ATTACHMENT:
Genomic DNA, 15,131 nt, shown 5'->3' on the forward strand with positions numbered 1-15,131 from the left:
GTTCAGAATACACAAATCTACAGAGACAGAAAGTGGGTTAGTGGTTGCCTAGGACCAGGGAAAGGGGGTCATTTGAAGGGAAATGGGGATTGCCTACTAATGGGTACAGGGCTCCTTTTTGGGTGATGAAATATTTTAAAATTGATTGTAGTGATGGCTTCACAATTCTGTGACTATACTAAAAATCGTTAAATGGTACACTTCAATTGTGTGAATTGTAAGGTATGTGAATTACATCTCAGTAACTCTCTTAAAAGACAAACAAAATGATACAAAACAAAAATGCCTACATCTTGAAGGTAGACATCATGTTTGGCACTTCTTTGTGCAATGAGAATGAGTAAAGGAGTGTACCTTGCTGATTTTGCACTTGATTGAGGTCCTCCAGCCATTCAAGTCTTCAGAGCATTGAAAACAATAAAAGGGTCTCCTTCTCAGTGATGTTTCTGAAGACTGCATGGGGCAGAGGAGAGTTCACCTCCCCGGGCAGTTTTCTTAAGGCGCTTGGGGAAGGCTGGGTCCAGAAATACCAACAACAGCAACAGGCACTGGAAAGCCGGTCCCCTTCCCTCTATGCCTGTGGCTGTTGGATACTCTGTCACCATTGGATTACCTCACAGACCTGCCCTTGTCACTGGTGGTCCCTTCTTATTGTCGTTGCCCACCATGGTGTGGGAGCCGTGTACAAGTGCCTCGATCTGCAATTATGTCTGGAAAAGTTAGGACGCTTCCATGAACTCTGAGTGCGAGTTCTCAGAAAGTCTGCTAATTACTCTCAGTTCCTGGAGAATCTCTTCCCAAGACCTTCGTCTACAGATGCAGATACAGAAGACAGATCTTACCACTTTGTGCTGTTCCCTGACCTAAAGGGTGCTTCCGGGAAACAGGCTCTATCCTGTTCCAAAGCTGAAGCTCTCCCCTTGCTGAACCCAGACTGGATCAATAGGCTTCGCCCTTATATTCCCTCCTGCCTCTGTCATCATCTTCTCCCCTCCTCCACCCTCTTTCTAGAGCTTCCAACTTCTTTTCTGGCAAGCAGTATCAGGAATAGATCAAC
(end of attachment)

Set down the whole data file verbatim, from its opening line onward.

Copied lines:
Genomic DNA, 15,131 nt, shown 5'->3' on the forward strand with positions numbered 1-15,131 from the left:
GTTCAGAATACACAAATCTACAGAGACAGAAAGTGGGTTAGTGGTTGCCTAGGACCAGGGAAAGGGGGTCATTTGAAGGGAAATGGGGATTGCCTACTAATGGGTACAGGGCTCCTTTTTGGGTGATGAAATATTTTAAAATTGATTGTAGTGATGGCTTCACAATTCTGTGACTATACTAAAAATCGTTAAATGGTACACTTCAATTGTGTGAATTGTAAGGTATGTGAATTACATCTCAGTAACTCTCTTAAAAGACAAACAAAATGATACAAAACAAAAATGCCTACATCTTGAAGGTAGACATCATGTTTGGCACTTCTTTGTGCAATGAGAATGAGTAAAGGAGTGTACCTTGCTGATTTTGCACTTGATTGAGGTCCTCCAGCCATTCAAGTCTTCAGAGCATTGAAAACAATAAAAGGGTCTCCTTCTCAGTGATGTTTCTGAAGACTGCATGGGGCAGAGGAGAGTTCACCTCCCCGGGCAGTTTTCTTAAGGCGCTTGGGGAAGGCTGGGTCCAGAAATACCAACAACAGCAACAGGCACTGGAAAGCCGGTCCCCTTCCCTCTATGCCTGTGGCTGTTGGATACTCTGTCACCATTGGATTACCTCACAGACCTGCCCTTGTCACTGGTGGTCCCTTCTTATTGTCGTTGCCCACCATGGTGTGGGAGCCGTGTACAAGTGCCTCGATCTGCAATTATGTCTGGAAAAGTTAGGACGCTTCCATGAACTCTGAGTGCGAGTTCTCAGAAAGTCTGCTAATTACTCTCAGTTCCTGGAGAATCTCTTCCCAAGACCTTCGTCTACAGATGCAGATACAGAAGACAGATCTTACCACTTTGTGCTGTTCCCTGACCTAAAGGGTGCTTCCGGGAAACAGGCTCTATCCTGTTCCAAAGCTGAAGCTCTCCCCTTGCTGAACCCAGACTGGATCAATAGGCTTCGCCCTTATATTCCCTCCTGCCTCTGTCATCATCTTCTCCCCTCCTCCACCCTCTTTCTAGAGCTTCCAACTTCTTTTCTGGCAAGCAGTATCAGGAATAGATCAAC